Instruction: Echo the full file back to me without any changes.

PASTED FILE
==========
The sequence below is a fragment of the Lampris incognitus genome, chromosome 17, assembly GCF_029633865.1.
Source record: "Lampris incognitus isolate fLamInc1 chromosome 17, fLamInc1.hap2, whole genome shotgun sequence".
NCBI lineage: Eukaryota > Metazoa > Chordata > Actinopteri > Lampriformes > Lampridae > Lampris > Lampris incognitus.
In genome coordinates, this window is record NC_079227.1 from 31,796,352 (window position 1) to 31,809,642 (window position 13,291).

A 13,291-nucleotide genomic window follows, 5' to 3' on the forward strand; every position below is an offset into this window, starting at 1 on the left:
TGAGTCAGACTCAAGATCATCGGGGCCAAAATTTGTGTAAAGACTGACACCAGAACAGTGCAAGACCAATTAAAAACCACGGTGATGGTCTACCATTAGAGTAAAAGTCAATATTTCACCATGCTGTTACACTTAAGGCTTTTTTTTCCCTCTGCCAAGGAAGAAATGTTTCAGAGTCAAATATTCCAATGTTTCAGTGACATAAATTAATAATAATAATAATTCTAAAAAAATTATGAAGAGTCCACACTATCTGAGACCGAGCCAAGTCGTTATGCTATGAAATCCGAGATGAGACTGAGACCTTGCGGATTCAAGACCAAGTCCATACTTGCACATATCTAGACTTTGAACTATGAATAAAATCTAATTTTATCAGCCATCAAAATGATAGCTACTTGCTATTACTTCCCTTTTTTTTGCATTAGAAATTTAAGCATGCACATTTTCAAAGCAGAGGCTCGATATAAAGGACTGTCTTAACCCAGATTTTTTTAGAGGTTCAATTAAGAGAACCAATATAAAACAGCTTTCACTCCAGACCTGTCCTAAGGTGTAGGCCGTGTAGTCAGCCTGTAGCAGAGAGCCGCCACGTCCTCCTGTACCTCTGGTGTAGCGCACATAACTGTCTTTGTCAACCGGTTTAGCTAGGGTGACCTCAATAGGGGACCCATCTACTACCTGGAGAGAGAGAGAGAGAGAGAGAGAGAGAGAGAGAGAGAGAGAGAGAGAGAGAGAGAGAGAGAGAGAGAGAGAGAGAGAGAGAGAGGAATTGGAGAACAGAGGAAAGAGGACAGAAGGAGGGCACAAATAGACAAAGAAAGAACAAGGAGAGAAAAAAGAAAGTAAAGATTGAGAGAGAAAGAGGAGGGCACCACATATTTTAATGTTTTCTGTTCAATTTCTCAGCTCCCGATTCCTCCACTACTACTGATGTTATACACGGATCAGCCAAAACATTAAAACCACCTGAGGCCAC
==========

The sequence below is a fragment of the Lampris incognitus genome, chromosome 17, assembly GCF_029633865.1.
Source record: "Lampris incognitus isolate fLamInc1 chromosome 17, fLamInc1.hap2, whole genome shotgun sequence".
NCBI lineage: Eukaryota > Metazoa > Chordata > Actinopteri > Lampriformes > Lampridae > Lampris > Lampris incognitus.
In genome coordinates, this window is record NC_079227.1 from 31,796,352 (window position 1) to 31,809,642 (window position 13,291).

A 13,291-nucleotide genomic window follows, 5' to 3' on the forward strand; every position below is an offset into this window, starting at 1 on the left:
TGAGTCAGACTCAAGATCATCGGGGCCAAAATTTGTGTAAAGACTGACACCAGAACAGTGCAAGACCAATTAAAAACCACGGTGATGGTCTACCATTAGAGTAAAAGTCAATATTTCACCATGCTGTTACACTTAAGGCTTTTTTTTCCCTCTGCCAAGGAAGAAATGTTTCAGAGTCAAATATTCCAATGTTTCAGTGACATAAATTAATAATAATAATAATTCTAAAAAAATTATGAAGAGTCCACACTATCTGAGACCGAGCCAAGTCGTTATGCTATGAAATCCGAGATGAGACTGAGACCTTGCGGATTCAAGACCAAGTCCATACTTGCACATATCTAGACTTTGAACTATGAATAAAATCTAATTTTATCAGCCATCAAAATGATAGCTACTTGCTATTACTTCCCTTTTTTTTGCATTAGAAATTTAAGCATGCACATTTTCAAAGCAGAGGCTCGATATAAAGGACTGTCTTAACCCAGATTTTTTTAGAGGTTCAATTAAGAGAACCAATATAAAACAGCTTTCACTCCAGACCTGTCCTAAGGTGTAGGCCGTGTAGTCAGCCTGTAGCAGAGAGCCGCCACGTCCTCCTGTACCTCTGGTGTAGCGCACATAACTGTCTTTGTCAACCGGTTTAGCTAGGGTGACCTCAATAGGGGACCCATCTACTACCTGGAGAGAGAGAGAGAGAGAGAGAGAGAGAGAGAGAGAGAGAGAGAGAGAGAGAGAGAGAGAGAGAGAGAGAGAGAGAGAGAGAGAGGAATTGGAGAACAGAGGAAAGAGGACAGAAGGAGGGCACAAATAGACAAAGAAAGAACAAGGAGAGAAAAAAGAAAGTAAAGATTGAGAGAGAAAGAGGAGGGCACCACATATTTTAATGTTTTCTGTTCAATTTCTCAGCTCCCGATTCCTCCACTACTACTGATGTTATACACGGATCAGCCAAAACATTAAAACCACCTGAGGCCAC